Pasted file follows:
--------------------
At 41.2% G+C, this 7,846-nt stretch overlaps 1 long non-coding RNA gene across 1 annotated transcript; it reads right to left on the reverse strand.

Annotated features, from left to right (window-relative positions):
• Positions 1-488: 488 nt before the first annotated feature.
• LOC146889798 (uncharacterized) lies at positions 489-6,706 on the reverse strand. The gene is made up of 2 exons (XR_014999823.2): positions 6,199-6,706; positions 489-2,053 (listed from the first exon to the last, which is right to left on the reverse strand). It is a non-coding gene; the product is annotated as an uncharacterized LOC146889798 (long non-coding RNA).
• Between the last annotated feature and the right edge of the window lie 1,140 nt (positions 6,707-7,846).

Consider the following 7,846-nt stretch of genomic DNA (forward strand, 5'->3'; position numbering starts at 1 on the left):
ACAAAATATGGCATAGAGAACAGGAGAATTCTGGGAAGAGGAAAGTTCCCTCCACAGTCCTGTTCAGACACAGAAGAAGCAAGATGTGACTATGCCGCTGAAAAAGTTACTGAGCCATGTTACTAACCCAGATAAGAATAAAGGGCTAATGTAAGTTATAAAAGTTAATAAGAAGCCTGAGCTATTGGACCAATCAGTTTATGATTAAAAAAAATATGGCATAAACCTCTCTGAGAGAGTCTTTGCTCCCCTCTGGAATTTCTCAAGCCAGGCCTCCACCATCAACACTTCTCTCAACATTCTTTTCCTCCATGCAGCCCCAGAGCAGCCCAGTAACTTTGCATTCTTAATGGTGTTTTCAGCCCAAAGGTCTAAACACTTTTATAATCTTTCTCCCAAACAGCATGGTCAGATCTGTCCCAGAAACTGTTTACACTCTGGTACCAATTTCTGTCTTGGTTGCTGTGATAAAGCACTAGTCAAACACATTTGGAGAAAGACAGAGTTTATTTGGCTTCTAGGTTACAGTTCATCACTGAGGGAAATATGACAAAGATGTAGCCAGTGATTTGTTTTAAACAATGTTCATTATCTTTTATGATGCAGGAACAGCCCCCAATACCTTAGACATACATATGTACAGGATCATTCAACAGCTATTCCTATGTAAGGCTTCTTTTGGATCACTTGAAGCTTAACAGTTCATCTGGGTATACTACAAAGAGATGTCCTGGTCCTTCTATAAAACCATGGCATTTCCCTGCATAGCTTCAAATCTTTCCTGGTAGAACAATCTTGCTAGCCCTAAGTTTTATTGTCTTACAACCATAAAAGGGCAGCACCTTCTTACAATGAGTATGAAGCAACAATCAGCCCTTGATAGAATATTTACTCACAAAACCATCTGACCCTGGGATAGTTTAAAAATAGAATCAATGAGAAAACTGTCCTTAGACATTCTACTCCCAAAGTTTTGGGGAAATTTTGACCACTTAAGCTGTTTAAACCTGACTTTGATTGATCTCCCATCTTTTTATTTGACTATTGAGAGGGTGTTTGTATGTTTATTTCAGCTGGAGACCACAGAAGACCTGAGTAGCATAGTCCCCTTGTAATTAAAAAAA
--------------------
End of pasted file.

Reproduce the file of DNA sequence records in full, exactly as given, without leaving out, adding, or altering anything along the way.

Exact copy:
At 41.2% G+C, this 7,846-nt stretch overlaps 1 long non-coding RNA gene across 1 annotated transcript; it reads right to left on the reverse strand.

Annotated features, from left to right (window-relative positions):
• Positions 1-488: 488 nt before the first annotated feature.
• LOC146889798 (uncharacterized) lies at positions 489-6,706 on the reverse strand. The gene is made up of 2 exons (XR_014999823.2): positions 6,199-6,706; positions 489-2,053 (listed from the first exon to the last, which is right to left on the reverse strand). It is a non-coding gene; the product is annotated as an uncharacterized LOC146889798 (long non-coding RNA).
• Between the last annotated feature and the right edge of the window lie 1,140 nt (positions 6,707-7,846).

Consider the following 7,846-nt stretch of genomic DNA (forward strand, 5'->3'; position numbering starts at 1 on the left):
ACAAAATATGGCATAGAGAACAGGAGAATTCTGGGAAGAGGAAAGTTCCCTCCACAGTCCTGTTCAGACACAGAAGAAGCAAGATGTGACTATGCCGCTGAAAAAGTTACTGAGCCATGTTACTAACCCAGATAAGAATAAAGGGCTAATGTAAGTTATAAAAGTTAATAAGAAGCCTGAGCTATTGGACCAATCAGTTTATGATTAAAAAAAATATGGCATAAACCTCTCTGAGAGAGTCTTTGCTCCCCTCTGGAATTTCTCAAGCCAGGCCTCCACCATCAACACTTCTCTCAACATTCTTTTCCTCCATGCAGCCCCAGAGCAGCCCAGTAACTTTGCATTCTTAATGGTGTTTTCAGCCCAAAGGTCTAAACACTTTTATAATCTTTCTCCCAAACAGCATGGTCAGATCTGTCCCAGAAACTGTTTACACTCTGGTACCAATTTCTGTCTTGGTTGCTGTGATAAAGCACTAGTCAAACACATTTGGAGAAAGACAGAGTTTATTTGGCTTCTAGGTTACAGTTCATCACTGAGGGAAATATGACAAAGATGTAGCCAGTGATTTGTTTTAAACAATGTTCATTATCTTTTATGATGCAGGAACAGCCCCCAATACCTTAGACATACATATGTACAGGATCATTCAACAGCTATTCCTATGTAAGGCTTCTTTTGGATCACTTGAAGCTTAACAGTTCATCTGGGTATACTACAAAGAGATGTCCTGGTCCTTCTATAAAACCATGGCATTTCCCTGCATAGCTTCAAATCTTTCCTGGTAGAACAATCTTGCTAGCCCTAAGTTTTATTGTCTTACAACCATAAAAGGGCAGCACCTTCTTACAATGAGTATGAAGCAACAATCAGCCCTTGATAGAATATTTACTCACAAAACCATCTGACCCTGGGATAGTTTAAAAATAGAATCAATGAGAAAACTGTCCTTAGACATTCTACTCCCAAAGTTTTGGGGAAATTTTGACCACTTAAGCTGTTTAAACCTGACTTTGATTGATCTCCCATCTTTTTATTTGACTATTGAGAGGGTGTTTGTATGTTTATTTCAGCTGGAGACCACAGAAGACCTGAGTAGCATAGTCCCCTTGTAATTAAAAAAA